This Is Plastics: Plastics make National Parks even more environmentally friendly


Plastics make National Parks even more environmentally friendly

Plastics provides accessibility, safety, and new opportunities in our National Parks.


Plastics provides accessibility, safety, and new opportunities in our National Parks.

Renewed calls to ban plastics in America’s National Parks threaten a material that provides accessibility, safety, and new opportunities for our outdoor spaces. Not only do plastic products provide families with safe and accessible food and beverage options, but recycled plastic also makes park infrastructure stronger and long-lasting. Furthermore, plastics support National Park efforts to increase renewable energy infrastructure and meet sustainability goals.

Plastics contribute to more durable park infrastructure

Our National Parks are vital to making the outdoors accessible to everyone, regardless of age, ableness, race, or ethnicity. It’s expensive to ensure that walkways are accessible to all, benches and picnic tables can endure extreme weather and high usage, and signs and trail heads are legible and easily identified.

However, recycled plastic, which is used to make outdoor furniture, walkways, and fencing, is more durable than wood or concrete and requires less maintenance, reducing costs for cleanup and fix-it crews inside parks. This is particularly helpful in remote areas or in parks that experience extreme weather events. Plastic and recycled plastic are also more affordable, freeing up park funds that can be used for other programs and infrastructure improvement. Using recycled plastic in infrastructure also contributes to the growing plastics circular economy to ensure that no plastic ends up in the environment.

The boardwalks surrounding the Old Faithful Geyser in Yellowstone National Park, for example, are made from recycled plastic the equivalent of three million plastic milk jugs. These walkways not only have a lower environmental footprint than alternatives, but also protect both visitors and natural spaces while increasing accessibility for all. National Park signs, which are durable and resistant to extreme weather, are made of HDPE plastic which ensure that guests remain safe and trails are clearly defined.

Plastics make parks more environmentally friendly

While recycled plastic products ensure that National Parks are accessible and safe, this versatile material is also helping the U.S. National Park system increase energy efficiency and boost the use of renewable energy sources. Over the last decade, the National Park Service has made it a priority to improve existing infrastructure, like new windows, efficient heating and lighting systems, and better insulation components, which is all made possible and affordable with innovative plastic products.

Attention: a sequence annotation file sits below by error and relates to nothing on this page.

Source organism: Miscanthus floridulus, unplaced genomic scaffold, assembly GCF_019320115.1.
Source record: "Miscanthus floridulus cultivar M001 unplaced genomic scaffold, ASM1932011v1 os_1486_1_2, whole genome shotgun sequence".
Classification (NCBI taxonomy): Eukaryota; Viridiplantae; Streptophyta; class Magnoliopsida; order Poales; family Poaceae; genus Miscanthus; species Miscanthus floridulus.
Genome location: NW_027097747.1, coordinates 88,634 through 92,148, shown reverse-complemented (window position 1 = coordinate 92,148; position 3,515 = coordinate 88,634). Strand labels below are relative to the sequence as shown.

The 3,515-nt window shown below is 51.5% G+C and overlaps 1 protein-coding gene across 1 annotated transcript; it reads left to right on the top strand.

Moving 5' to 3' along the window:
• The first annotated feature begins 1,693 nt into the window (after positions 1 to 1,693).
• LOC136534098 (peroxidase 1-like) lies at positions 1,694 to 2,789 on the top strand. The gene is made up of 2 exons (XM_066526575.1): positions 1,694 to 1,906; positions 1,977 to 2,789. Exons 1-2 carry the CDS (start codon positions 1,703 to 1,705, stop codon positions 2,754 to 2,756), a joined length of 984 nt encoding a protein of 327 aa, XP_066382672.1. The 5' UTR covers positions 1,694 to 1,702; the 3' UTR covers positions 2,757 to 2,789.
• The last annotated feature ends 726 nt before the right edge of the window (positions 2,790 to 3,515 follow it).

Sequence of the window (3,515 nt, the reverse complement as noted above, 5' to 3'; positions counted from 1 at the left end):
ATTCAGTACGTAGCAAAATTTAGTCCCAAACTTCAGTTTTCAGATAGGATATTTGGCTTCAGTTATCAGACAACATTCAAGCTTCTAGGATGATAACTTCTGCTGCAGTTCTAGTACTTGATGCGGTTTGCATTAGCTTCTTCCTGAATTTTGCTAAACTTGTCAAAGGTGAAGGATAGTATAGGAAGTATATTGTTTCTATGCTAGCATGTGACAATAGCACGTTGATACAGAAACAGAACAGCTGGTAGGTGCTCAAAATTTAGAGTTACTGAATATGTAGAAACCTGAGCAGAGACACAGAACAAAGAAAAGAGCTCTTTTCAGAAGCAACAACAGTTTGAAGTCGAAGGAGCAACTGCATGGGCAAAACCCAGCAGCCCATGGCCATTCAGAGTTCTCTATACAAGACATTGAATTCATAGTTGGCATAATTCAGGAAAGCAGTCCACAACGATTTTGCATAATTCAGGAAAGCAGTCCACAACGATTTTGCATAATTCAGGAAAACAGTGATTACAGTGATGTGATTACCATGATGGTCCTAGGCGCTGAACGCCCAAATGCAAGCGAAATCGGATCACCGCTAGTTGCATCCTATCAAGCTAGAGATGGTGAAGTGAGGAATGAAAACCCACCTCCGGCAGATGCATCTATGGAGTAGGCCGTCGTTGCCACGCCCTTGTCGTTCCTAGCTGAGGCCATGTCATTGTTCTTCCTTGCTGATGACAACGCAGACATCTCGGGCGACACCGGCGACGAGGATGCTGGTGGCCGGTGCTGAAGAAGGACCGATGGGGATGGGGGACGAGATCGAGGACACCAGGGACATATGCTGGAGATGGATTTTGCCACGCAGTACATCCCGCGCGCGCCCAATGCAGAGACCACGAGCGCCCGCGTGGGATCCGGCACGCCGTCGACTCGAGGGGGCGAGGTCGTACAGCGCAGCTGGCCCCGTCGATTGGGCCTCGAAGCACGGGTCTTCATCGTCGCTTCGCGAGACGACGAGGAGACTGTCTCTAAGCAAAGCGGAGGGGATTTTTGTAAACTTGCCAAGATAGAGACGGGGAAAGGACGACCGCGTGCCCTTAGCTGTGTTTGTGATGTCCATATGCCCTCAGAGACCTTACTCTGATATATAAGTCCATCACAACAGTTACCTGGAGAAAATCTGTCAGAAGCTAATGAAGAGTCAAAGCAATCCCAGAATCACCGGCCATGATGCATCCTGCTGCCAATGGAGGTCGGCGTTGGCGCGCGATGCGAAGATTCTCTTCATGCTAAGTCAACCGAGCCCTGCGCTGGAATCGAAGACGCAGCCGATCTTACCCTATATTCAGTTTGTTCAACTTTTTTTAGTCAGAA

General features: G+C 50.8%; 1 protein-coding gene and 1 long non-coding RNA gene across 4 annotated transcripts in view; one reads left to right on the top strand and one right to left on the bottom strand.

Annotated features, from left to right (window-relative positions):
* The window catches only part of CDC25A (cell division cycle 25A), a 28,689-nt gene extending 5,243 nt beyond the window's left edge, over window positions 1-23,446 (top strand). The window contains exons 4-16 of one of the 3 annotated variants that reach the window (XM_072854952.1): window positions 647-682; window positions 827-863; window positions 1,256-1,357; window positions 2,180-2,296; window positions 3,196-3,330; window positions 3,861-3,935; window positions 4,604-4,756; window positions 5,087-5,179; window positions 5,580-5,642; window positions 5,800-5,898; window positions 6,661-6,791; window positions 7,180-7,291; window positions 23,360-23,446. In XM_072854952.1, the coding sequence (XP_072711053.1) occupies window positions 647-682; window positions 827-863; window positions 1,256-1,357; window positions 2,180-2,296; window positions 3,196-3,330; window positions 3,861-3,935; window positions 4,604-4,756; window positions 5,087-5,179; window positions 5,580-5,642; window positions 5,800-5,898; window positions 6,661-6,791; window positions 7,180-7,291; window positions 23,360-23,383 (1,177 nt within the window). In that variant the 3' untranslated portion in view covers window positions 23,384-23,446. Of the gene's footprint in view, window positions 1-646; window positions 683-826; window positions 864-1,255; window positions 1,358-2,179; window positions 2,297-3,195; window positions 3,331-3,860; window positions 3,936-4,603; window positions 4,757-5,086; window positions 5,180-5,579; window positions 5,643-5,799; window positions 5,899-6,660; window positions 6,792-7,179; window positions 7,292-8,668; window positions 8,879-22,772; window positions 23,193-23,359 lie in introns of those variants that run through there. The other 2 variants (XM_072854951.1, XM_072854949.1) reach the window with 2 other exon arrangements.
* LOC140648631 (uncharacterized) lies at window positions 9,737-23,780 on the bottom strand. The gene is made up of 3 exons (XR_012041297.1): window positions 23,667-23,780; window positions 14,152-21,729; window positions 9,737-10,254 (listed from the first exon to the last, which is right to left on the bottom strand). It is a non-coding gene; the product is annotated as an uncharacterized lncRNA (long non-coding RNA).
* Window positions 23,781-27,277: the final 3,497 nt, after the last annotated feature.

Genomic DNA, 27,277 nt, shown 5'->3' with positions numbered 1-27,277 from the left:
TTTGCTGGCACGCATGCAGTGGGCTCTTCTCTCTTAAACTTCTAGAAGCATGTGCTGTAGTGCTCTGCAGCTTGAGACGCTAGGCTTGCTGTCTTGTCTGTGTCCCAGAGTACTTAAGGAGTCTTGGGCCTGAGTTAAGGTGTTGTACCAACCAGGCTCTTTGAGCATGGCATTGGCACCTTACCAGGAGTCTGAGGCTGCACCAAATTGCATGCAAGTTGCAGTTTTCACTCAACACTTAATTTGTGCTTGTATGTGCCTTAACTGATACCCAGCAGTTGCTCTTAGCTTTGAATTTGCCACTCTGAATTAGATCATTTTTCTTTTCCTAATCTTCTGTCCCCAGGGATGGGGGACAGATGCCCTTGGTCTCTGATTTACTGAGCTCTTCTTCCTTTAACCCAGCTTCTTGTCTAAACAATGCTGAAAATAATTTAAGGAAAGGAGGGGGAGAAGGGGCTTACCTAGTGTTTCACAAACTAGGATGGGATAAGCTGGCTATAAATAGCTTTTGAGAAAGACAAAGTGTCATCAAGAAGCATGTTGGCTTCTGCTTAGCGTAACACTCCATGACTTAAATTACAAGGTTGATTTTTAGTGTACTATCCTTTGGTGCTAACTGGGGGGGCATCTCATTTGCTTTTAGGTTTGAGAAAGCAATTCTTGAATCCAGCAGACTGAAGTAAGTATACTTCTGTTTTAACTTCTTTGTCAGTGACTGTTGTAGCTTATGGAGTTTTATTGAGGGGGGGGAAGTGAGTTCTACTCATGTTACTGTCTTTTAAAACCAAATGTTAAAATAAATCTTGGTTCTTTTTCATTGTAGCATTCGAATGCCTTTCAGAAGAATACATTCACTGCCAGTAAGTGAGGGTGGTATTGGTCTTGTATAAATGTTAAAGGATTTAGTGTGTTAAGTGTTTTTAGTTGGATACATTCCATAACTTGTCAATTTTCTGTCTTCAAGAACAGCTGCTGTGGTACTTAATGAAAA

Insulation made from plastics, like expanded polystyrene, can save over 200 times the energy used during the production process and creates additional barriers to keep heated or cooled air from leaking. Compared to alternatives, plastic construction materials save 467.2 trillion Btu (British Thermal Units) of energy in just one year, equivalent to the average annual energy needs of 4.6 million U.S. households. Furthermore, plastic window frames increase heating efficiency and save nearly 2 trillion Btu of energy per year, reducing reliance on more energy intense sources.

Plastic polymers also account for vital components in solar panels and wind turbines, which National Parks are using more often. The solar panels at Lamar Buffalo Ranch in Yellowstone National Park use plastic semiconductors to meet 100% of electrical needs, reducing the park’s environmental footprint.

Industry creates opportunity from waste

Recycled plastic is already being used in parks to improve infrastructure, but plastic recycled inside parks is being viewed as a resource and a new opportunity instead of waste. And industry is helping ensure that all plastic is recycled and reused.

The three million milk jugs that were recycled to make decking in Yellowstone were donated by Unilever, a long-time supporter of the National Park system. In early 2021, Tupperware Brands announced that it will work to divert nearly 10 million plastic bottles from national parks after donating $1 million to the park system in 2020. To encourage recycling of plastic in parks, Yellowstone National Park is working with Universal Textiles and Signature Crypton Carpet to recycle plastics into carpet, which has helped to divert nearly 50% of the parks’ waste from landfills. These efforts are ensuring that all plastic used and reused in parks is benefitting the environment.

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